Philipp Lahm: A Red Card Homophobia Champion
Most of us only associate Philipp Lahm with football. This is no surprise as the German player has achieved many things despite his young age in the football world. At just 26 years old, he was given the captain’s armband of the German national team, replacing Michael Ballack who was relieved of captaincy due to injury. Lahm, a defender for German club FC Bayern Munich, led the team to an impressive performance during the 2010 World Cup in South Africa before bowing out to eventual champions, Spain, in the semi-final rounds.
However, unbeknownst to many, Lahm is an equally impressive man off the pitch. Aside from his football skills, he is one of the few footballers who have been vocal in support of LGBTQ rights. Philipp Lahm is this month’s “Red Card Homophobia Champion.”
On September 20, 2008 in Warsaw, Lahm received a Tolerantia Prize for his commitment against intolerance and homophobia in football. The award recognized him as the first national football player to be vocal about his views on homophobia in the world’s most beautiful sport.
In his brief speech during the award ceremony, Lahm said, “For me, it is mainly about humans and their rights. Human rights and human dignity already stand at the top of our constitution. That, to me, is self-evident, for dignity has nothing to do with race, religion, gender, or sexual orientation. I enjoy living in an open, liberal society, in which living together in tolerance and without discriminating prejudice is possible. For my understanding of living together consists in treating others the way we would like to be treated ourselves.”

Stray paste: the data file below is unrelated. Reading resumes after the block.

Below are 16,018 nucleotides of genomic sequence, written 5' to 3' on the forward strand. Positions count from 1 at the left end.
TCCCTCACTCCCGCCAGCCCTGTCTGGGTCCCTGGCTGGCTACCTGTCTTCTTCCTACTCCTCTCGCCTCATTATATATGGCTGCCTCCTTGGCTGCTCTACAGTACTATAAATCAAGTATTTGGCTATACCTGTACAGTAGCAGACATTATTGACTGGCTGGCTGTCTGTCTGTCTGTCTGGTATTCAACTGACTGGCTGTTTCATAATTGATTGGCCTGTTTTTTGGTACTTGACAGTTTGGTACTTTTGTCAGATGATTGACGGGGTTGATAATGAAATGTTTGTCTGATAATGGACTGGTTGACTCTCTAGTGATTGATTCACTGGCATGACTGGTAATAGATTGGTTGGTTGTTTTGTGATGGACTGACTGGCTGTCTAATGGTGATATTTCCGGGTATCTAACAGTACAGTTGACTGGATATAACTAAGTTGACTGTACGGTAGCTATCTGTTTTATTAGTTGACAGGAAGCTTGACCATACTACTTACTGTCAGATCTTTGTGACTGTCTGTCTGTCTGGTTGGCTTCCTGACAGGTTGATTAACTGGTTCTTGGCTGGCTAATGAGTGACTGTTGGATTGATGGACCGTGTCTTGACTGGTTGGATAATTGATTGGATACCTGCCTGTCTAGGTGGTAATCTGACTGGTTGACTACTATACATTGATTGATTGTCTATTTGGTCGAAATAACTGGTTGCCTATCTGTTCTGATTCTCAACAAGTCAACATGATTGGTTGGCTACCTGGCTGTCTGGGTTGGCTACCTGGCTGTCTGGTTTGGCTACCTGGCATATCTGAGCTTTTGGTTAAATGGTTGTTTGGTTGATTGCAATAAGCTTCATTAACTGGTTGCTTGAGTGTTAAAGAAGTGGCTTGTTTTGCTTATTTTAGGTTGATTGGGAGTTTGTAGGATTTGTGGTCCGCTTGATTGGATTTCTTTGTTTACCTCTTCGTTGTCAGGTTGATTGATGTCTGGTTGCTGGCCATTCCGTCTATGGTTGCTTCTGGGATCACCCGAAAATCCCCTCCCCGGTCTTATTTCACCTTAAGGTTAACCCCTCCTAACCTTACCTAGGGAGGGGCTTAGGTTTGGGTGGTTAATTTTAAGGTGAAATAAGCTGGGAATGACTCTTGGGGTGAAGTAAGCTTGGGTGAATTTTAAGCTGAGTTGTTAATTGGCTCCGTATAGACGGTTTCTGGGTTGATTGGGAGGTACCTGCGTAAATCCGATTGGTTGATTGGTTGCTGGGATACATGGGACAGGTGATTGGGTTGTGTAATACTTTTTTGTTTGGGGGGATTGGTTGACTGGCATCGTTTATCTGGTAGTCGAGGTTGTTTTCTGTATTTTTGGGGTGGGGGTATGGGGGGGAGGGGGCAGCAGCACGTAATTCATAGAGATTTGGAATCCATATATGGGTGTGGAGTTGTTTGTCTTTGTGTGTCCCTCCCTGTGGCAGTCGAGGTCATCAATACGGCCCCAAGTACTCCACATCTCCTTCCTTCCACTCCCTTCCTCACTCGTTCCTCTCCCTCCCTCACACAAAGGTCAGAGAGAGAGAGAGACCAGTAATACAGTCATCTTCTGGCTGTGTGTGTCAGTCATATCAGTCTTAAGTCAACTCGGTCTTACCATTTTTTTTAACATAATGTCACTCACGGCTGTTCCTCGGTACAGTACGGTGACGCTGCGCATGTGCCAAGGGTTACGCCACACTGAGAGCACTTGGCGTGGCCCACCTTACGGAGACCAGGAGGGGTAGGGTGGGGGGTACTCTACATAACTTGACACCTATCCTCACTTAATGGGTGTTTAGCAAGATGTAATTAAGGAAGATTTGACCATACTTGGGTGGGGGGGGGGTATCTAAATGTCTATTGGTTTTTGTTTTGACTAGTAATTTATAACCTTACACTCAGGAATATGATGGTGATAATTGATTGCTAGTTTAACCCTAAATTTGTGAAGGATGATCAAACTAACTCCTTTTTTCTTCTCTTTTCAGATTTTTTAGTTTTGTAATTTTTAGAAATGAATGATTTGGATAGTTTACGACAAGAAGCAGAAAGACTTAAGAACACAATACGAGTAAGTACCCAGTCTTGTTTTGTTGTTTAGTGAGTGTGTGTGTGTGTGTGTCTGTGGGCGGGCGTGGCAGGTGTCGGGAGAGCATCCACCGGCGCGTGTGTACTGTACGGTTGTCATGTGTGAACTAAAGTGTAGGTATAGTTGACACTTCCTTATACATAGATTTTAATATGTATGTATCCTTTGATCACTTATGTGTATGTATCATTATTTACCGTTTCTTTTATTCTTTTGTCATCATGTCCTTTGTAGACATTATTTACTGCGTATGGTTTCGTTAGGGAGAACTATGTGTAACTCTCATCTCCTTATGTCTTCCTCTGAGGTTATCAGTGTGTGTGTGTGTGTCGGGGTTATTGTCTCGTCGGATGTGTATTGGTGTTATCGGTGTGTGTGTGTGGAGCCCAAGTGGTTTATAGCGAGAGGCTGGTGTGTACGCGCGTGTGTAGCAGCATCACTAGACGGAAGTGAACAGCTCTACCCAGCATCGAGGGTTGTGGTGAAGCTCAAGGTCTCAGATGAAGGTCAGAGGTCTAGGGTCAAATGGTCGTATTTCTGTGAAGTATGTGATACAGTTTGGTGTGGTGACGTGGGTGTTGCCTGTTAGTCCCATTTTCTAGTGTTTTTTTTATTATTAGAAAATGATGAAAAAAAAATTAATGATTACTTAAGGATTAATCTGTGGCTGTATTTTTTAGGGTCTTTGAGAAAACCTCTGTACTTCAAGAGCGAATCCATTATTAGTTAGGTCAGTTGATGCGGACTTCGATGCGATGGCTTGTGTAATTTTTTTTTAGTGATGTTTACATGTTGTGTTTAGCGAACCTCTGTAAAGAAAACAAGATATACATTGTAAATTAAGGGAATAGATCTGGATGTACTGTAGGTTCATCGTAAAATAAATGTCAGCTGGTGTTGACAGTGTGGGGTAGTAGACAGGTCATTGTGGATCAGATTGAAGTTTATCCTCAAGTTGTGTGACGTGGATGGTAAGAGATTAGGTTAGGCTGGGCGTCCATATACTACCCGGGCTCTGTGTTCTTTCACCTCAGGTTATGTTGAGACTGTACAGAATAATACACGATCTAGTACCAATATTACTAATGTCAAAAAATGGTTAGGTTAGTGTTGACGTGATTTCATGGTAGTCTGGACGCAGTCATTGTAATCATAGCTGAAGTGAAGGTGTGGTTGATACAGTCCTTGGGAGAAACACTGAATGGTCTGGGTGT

Lahm graced the January/February 2008 cover of German gay magazine, Front Magazin, to speak openly about one of the sporting world’s biggest taboos. In the magazine, he said, “If a player is gay, he is still my team mate and I would never change anything about how I would be around them.”
The Initiativgruppe Schwules Weimarer Dreieck awards the Tolerentia Prize annually to individuals who have made solid efforts in ending homophobia. The award has been handed out to exemplary personalities from Germany, Poland and France since 2006. Aside from Lahm, four other winners were awarded the Tolerentia Prize in 2008.